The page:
Procrastination is a habit of replacing high priority actions and decisions with those of low priority. Simply put, a person that suffers from procrastination tends to put off important tasks to some other, later time. Medical experts, typically psychologists, explain procrastination as a coping mechanism that helps a person deal with anxiety that is typically involved with completing the tasks and making the decisions. There are many different forms of procrastination but things like counter-productiveness, needlessness and delaying are typical features of this behavior. Even though it is a mechanism of coping with anxiety, procrastination usually results in a lot of stress, guilt and moderately severe crisis. It has many objective disadvantages, since it dramatically reduces one’s productivity and often triggers social condemnation for not meeting the required responsibilities. Like in many other behavioral problems, this pattern leads to further procrastination and often obstructs normal daily functioning. If procrastination tends to repeat as a standard behavior, it may even be a sign of certain underlying psychological disorder.
Causes of procrastination
Procrastination may occur as a result of many different factors. In most cases it is a direct consequence of someone’s fear of failure. A person who constantly fears that something is going to turn out wrong may avoid executing important actions and making significant decisions in order to avoid the unpleasant feeling of fear.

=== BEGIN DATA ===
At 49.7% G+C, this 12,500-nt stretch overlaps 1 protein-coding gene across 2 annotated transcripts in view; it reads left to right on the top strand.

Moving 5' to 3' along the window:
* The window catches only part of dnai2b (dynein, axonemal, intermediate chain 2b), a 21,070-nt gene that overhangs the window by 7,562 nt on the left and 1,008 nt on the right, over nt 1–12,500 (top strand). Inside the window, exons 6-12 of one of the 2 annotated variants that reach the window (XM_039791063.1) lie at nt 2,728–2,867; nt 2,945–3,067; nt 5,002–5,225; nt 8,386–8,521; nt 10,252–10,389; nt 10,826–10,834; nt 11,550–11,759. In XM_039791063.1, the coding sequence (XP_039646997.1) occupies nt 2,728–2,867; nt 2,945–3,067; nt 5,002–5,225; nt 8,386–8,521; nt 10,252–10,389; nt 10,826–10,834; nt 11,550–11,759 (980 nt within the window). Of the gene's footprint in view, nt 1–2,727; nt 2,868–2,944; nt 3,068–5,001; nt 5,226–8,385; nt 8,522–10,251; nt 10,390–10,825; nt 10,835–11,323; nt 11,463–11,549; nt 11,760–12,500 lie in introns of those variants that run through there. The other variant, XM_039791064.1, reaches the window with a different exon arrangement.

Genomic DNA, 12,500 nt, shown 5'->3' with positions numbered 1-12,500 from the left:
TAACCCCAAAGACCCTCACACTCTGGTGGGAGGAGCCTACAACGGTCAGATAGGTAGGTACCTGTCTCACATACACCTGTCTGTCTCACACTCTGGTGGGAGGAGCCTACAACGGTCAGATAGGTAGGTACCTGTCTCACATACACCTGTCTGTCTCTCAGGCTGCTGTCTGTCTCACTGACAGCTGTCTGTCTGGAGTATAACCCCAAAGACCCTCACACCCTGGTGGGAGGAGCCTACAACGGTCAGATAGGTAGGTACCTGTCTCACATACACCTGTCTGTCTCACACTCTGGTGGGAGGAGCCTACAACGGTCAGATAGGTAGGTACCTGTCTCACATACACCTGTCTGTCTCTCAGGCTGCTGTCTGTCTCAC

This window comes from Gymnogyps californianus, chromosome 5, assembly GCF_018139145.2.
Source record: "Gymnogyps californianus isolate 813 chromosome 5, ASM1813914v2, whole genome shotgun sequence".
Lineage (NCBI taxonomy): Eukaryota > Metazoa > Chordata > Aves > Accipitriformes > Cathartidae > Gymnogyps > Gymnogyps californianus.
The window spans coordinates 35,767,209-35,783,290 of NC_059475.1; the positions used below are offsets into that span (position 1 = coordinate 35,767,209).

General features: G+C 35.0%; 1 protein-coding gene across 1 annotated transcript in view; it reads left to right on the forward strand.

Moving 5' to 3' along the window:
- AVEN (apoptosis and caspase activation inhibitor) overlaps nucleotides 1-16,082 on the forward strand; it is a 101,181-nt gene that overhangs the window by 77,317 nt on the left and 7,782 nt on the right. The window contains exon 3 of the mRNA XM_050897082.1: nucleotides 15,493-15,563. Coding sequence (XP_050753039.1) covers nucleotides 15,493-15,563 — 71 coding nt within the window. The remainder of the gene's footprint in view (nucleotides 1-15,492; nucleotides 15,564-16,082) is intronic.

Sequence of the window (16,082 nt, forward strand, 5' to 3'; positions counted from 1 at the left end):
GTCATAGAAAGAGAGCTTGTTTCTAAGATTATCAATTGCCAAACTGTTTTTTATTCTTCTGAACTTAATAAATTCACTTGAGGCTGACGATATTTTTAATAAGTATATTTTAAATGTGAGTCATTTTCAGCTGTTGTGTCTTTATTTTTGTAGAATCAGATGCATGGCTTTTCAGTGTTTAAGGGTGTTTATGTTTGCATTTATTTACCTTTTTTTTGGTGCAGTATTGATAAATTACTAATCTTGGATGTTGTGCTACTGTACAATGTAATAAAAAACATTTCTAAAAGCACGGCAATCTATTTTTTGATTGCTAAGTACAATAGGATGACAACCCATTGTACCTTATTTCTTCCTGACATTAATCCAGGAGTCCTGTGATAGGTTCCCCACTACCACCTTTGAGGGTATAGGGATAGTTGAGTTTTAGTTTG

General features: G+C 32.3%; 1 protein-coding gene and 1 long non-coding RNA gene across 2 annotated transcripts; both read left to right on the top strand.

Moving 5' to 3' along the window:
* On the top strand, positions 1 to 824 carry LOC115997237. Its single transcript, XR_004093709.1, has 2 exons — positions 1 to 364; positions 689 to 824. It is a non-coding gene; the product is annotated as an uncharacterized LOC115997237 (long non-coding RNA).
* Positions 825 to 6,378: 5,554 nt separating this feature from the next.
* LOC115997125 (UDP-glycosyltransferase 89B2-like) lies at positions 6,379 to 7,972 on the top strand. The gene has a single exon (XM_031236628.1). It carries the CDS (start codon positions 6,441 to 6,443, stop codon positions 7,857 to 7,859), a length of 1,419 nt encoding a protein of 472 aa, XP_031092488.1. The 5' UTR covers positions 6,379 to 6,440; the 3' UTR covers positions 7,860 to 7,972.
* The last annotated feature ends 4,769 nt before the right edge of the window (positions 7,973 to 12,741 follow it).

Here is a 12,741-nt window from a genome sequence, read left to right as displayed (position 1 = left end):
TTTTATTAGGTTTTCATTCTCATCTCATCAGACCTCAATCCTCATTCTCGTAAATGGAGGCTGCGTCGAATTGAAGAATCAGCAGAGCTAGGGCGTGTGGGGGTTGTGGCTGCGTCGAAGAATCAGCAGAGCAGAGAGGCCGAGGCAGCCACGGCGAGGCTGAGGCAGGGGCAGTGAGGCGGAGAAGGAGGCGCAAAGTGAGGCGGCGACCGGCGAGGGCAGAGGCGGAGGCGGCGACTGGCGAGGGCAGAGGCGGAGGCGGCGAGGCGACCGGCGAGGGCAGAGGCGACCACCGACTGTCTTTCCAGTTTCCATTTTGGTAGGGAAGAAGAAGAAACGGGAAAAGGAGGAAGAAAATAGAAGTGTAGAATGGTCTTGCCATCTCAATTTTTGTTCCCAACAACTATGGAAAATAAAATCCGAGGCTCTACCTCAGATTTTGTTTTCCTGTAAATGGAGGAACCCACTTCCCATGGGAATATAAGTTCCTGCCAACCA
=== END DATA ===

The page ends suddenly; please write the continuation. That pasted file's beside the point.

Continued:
Fear of success is another major cause of procrastination. Some procrastinators fear they will be unable to cope with everything that comes with the success. Procrastinators may believe their success will lead them to work too hard, or increase other people’s expectations.
Another important trigger for procrastination is a fear of losing autonomy. Some people may delay important tasks as a way of maintaining their independence, more in control of the situations. These individuals usually have problems with authorities.
Other reasons for procrastination include two tightly related fears: fear of being alone and fear of attachment. Some people may procrastinate their actions because they feel the need to be constantly surrounded with others, which is often an obstacle or work. The others may procrastinate in order to separate from the others, forming a barrier between themselves and important actions that would involve cooperation with other people.
Stopping with procrastination
As soon as someone admits having a problem with procrastination, he or she is already starting to solve the issue. To stop with procrastination, a person should try to work on its attitude and convince oneself that a task isn’t too bad or too difficult and try to feel more positive about the final outcome.